The Environment and Global JusticeSep 28, 2004
Our current way of life is unsustainable. Depletion of the ozone layer, the dwindling of the rain forest, the loss of animal habi...
From Peter Singer's Animal Liberation to arguments offered by the ancient Greeks and Hindus, many philosophers and environmentalists have made convincing cases against the practice of eating meat. But could there be a moral case in favor of it?
One animal welfare advocate offers that eating meat gives animals a life worth living. By eating meat, in essence, humans create lives of worth and purpose, since most farm animals wouldn't be alive if there weren't a demand for their meat in the first place. But as the author points out, note that this position, that "a life worth living is better than no life at all," is difficult to justify when applied to humans. For example, consider the prospect of raising children to produce organs and reallocate them to other people: wouldn't we consider this form of "creating lives worth living" unethical?
For this reason dissatisfied with the above argument and a few others, author Nathanael Johnson tries to explain then why very convincing arguments for veganism or vegetarianism often fail to compel carnivores to change their ways. He asks, is vegetarianism too absolutist or binary to convince meat eaters to convert? Finding an example in religion, Johnson observes that veganism and religion set "standards most people will never live up to." Thus, he concludes, we should set a good-or-evil view of meat aside and instead ensure that the living conditions of animals meet higher ethical standards.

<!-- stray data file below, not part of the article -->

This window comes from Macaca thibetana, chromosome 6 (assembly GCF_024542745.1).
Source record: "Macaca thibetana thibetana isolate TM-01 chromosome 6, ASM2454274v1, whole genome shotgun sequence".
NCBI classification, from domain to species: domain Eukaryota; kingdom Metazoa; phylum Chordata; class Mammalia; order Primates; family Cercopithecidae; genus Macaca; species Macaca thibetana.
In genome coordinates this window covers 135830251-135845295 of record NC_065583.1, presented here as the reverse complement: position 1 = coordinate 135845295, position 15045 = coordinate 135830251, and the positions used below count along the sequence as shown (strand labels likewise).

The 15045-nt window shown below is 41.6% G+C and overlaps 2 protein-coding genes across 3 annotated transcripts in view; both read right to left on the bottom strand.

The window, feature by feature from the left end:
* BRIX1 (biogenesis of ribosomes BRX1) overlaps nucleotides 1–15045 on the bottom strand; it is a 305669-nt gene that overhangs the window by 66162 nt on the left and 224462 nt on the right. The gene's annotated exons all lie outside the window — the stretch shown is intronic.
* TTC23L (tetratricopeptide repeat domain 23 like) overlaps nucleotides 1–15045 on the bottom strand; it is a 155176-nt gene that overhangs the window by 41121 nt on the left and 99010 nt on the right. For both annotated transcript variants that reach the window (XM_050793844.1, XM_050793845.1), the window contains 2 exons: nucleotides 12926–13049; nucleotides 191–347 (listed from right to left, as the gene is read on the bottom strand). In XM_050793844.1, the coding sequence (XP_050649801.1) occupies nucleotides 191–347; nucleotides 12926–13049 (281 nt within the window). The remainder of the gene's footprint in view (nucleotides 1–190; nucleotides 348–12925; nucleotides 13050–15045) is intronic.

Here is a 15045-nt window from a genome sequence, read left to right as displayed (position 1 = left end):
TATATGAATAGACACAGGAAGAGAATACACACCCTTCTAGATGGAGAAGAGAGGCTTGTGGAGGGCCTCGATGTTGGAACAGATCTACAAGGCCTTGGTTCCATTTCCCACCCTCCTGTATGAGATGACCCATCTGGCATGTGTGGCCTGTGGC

But does the author's compromise go far enough? Is his argument for eating meat, even if chickens, let's say, get to live in pens better suited to their nature before they're slaughtered, clutching at straws? Tell us your thoughts and read more of the article here:
Harold G. Neuman
Tuesday, October 24, 2017 -- 12:09 PMAnthropologists seem to have
Anthropologists seem to have arrived at their own conclusions about whether our most direct ancestors (those of the hominid persuasion) ate meat. It appears that they did, and, probably lots of it when times were flush. To intone that they likely did not give much thought to diet might be presumptive. To further intone that they may not have given much thought about anything would conclude that they were little more than hairy apes. Well, there it is. We are free to conclude what we will. A meat(or largely meat) diet appears to have worked in the big picture of life on Earth. Mr. Johnson's conclusion seems sound to me. Lions and tigers and bears would agree, yes?